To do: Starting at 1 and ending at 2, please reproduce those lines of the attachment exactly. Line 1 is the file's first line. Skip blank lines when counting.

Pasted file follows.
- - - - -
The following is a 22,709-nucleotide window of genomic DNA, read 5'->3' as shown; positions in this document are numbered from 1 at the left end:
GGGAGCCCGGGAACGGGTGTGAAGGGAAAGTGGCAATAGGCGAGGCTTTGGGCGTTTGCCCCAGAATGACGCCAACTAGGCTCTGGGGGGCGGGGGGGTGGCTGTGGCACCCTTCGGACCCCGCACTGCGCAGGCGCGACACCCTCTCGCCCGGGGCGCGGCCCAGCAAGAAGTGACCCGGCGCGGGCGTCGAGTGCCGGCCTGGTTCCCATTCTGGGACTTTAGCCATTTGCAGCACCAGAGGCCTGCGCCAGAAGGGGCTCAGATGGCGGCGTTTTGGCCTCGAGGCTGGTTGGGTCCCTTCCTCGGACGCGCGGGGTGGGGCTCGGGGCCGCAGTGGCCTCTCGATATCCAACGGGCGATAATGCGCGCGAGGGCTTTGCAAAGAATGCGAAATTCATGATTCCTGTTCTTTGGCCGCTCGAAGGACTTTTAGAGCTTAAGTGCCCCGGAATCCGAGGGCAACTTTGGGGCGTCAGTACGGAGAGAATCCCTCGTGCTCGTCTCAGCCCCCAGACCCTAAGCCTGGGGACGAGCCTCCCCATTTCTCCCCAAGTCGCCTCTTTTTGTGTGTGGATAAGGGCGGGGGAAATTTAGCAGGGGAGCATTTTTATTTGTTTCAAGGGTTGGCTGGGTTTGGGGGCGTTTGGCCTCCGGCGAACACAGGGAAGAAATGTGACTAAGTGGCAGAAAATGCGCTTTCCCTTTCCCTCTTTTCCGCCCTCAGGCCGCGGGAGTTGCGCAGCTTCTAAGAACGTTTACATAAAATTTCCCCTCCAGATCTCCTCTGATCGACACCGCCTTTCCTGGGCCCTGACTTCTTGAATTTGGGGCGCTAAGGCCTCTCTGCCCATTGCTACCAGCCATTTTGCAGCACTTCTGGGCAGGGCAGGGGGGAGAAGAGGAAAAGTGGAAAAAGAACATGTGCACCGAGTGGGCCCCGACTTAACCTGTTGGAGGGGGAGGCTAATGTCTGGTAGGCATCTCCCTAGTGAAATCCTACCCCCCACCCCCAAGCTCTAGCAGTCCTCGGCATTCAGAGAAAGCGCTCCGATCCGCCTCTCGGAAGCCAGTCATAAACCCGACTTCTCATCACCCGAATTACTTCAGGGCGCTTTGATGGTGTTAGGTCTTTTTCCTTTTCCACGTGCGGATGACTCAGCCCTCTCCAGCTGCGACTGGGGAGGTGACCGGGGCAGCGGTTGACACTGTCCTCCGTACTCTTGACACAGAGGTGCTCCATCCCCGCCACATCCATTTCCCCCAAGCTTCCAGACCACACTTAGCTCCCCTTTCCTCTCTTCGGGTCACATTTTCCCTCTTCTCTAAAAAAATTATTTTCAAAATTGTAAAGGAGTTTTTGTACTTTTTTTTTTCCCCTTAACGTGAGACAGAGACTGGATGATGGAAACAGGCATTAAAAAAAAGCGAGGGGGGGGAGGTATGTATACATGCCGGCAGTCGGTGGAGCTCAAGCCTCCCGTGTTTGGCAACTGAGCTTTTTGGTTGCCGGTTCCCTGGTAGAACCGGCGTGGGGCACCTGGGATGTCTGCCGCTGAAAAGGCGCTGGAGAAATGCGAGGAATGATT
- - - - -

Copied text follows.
The following is a 22,709-nucleotide window of genomic DNA, read 5'->3' as shown; positions in this document are numbered from 1 at the left end:
GGGAGCCCGGGAACGGGTGTGAAGGGAAAGTGGCAATAGGCGAGGCTTTGGGCGTTTGCCCCAGAATGACGCCAACTAGGCTCTGGGGGGCGGGGGGGTGGCTGTGGCACCCTTCGGACCCCGCACTGCGCAGGCGCGACACCCTCTCGCCCGGGGCGCGGCCCAGCAAGAAGTGACCCGGCGCGGGCGTCGAGTGCCGGCCTGGTTCCCATTCTGGGACTTTAGCCATTTGCAGCACCAGAGGCCTGCGCCAGAAGGGGCTCAGATGGCGGCGTTTTGGCCTCGAGGCTGGTTGGGTCCCTTCCTCGGACGCGCGGGGTGGGGCTCGGGGCCGCAGTGGCCTCTCGATATCCAACGGGCGATAATGCGCGCGAGGGCTTTGCAAAGAATGCGAAATTCATGATTCCTGTTCTTTGGCCGCTCGAAGGACTTTTAGAGCTTAAGTGCCCCGGAATCCGAGGGCAACTTTGGGGCGTCAGTACGGAGAGAATCCCTCGTGCTCGTCTCAGCCCCCAGACCCTAAGCCTGGGGACGAGCCTCCCCATTTCTCCCCAAGTCGCCTCTTTTTGTGTGTGGATAAGGGCGGGGGAAATTTAGCAGGGGAGCATTTTTATTTGTTTCAAGGGTTGGCTGGGTTTGGGGGCGTTTGGCCTCCGGCGAACACAGGGAAGAAATGTGACTAAGTGGCAGAAAATGCGCTTTCCCTTTCCCTCTTTTCCGCCCTCAGGCCGCGGGAGTTGCGCAGCTTCTAAGAACGTTTACATAAAATTTCCCCTCCAGATCTCCTCTGATCGACACCGCCTTTCCTGGGCCCTGACTTCTTGAATTTGGGGCGCTAAGGCCTCTCTGCCCATTGCTACCAGCCATTTTGCAGCACTTCTGGGCAGGGCAGGGGGGAGAAGAGGAAAAGTGGAAAAAGAACATGTGCACCGAGTGGGCCCCGACTTAACCTGTTGGAGGGGGAGGCTAATGTCTGGTAGGCATCTCCCTAGTGAAATCCTACCCCCCACCCCCAAGCTCTAGCAGTCCTCGGCATTCAGAGAAAGCGCTCCGATCCGCCTCTCGGAAGCCAGTCATAAACCCGACTTCTCATCACCCGAATTACTTCAGGGCGCTTTGATGGTGTTAGGTCTTTTTCCTTTTCCACGTGCGGATGACTCAGCCCTCTCCAGCTGCGACTGGGGAGGTGACCGGGGCAGCGGTTGACACTGTCCTCCGTACTCTTGACACAGAGGTGCTCCATCCCCGCCACATCCATTTCCCCCAAGCTTCCAGACCACACTTAGCTCCCCTTTCCTCTCTTCGGGTCACATTTTCCCTCTTCTCTAAAAAAATTATTTTCAAAATTGTAAAGGAGTTTTTGTACTTTTTTTTTTCCCCTTAACGTGAGACAGAGACTGGATGATGGAAACAGGCATTAAAAAAAAGCGAGGGGGGGGAGGTATGTATACATGCCGGCAGTCGGTGGAGCTCAAGCCTCCCGTGTTTGGCAACTGAGCTTTTTGGTTGCCGGTTCCCTGGTAGAACCGGCGTGGGGCACCTGGGATGTCTGCCGCTGAAAAGGCGCTGGAGAAATGCGAGGAATGATT